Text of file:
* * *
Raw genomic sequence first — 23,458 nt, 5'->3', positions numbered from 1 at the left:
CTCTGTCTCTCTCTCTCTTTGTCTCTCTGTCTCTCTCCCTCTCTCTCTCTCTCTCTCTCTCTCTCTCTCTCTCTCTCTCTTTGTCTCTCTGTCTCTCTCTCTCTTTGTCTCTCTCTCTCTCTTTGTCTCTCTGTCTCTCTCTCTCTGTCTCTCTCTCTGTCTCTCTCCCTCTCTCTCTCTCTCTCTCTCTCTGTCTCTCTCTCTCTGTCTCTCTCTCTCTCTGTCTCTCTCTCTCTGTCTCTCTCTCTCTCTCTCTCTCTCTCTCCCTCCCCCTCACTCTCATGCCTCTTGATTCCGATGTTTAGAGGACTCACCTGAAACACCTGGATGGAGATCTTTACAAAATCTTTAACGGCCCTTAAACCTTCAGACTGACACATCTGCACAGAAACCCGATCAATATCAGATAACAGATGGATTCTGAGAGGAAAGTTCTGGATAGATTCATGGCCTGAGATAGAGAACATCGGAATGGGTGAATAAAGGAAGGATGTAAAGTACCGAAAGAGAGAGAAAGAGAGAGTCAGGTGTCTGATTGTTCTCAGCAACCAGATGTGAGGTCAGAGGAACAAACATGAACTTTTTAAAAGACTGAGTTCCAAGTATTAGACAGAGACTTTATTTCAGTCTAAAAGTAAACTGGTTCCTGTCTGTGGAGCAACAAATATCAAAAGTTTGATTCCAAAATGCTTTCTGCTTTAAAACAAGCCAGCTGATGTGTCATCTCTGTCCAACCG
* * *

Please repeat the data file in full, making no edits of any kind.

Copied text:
Raw genomic sequence first — 23,458 nt, 5'->3', positions numbered from 1 at the left:
CTCTGTCTCTCTCTCTCTTTGTCTCTCTGTCTCTCTCCCTCTCTCTCTCTCTCTCTCTCTCTCTCTCTCTCTCTCTCTCTTTGTCTCTCTGTCTCTCTCTCTCTTTGTCTCTCTCTCTCTCTTTGTCTCTCTGTCTCTCTCTCTCTGTCTCTCTCTCTGTCTCTCTCCCTCTCTCTCTCTCTCTCTCTCTCTGTCTCTCTCTCTCTGTCTCTCTCTCTCTCTGTCTCTCTCTCTCTGTCTCTCTCTCTCTCTCTCTCTCTCTCTCCCTCCCCCTCACTCTCATGCCTCTTGATTCCGATGTTTAGAGGACTCACCTGAAACACCTGGATGGAGATCTTTACAAAATCTTTAACGGCCCTTAAACCTTCAGACTGACACATCTGCACAGAAACCCGATCAATATCAGATAACAGATGGATTCTGAGAGGAAAGTTCTGGATAGATTCATGGCCTGAGATAGAGAACATCGGAATGGGTGAATAAAGGAAGGATGTAAAGTACCGAAAGAGAGAGAAAGAGAGAGTCAGGTGTCTGATTGTTCTCAGCAACCAGATGTGAGGTCAGAGGAACAAACATGAACTTTTTAAAAGACTGAGTTCCAAGTATTAGACAGAGACTTTATTTCAGTCTAAAAGTAAACTGGTTCCTGTCTGTGGAGCAACAAATATCAAAAGTTTGATTCCAAAATGCTTTCTGCTTTAAAACAAGCCAGCTGATGTGTCATCTCTGTCCAACCG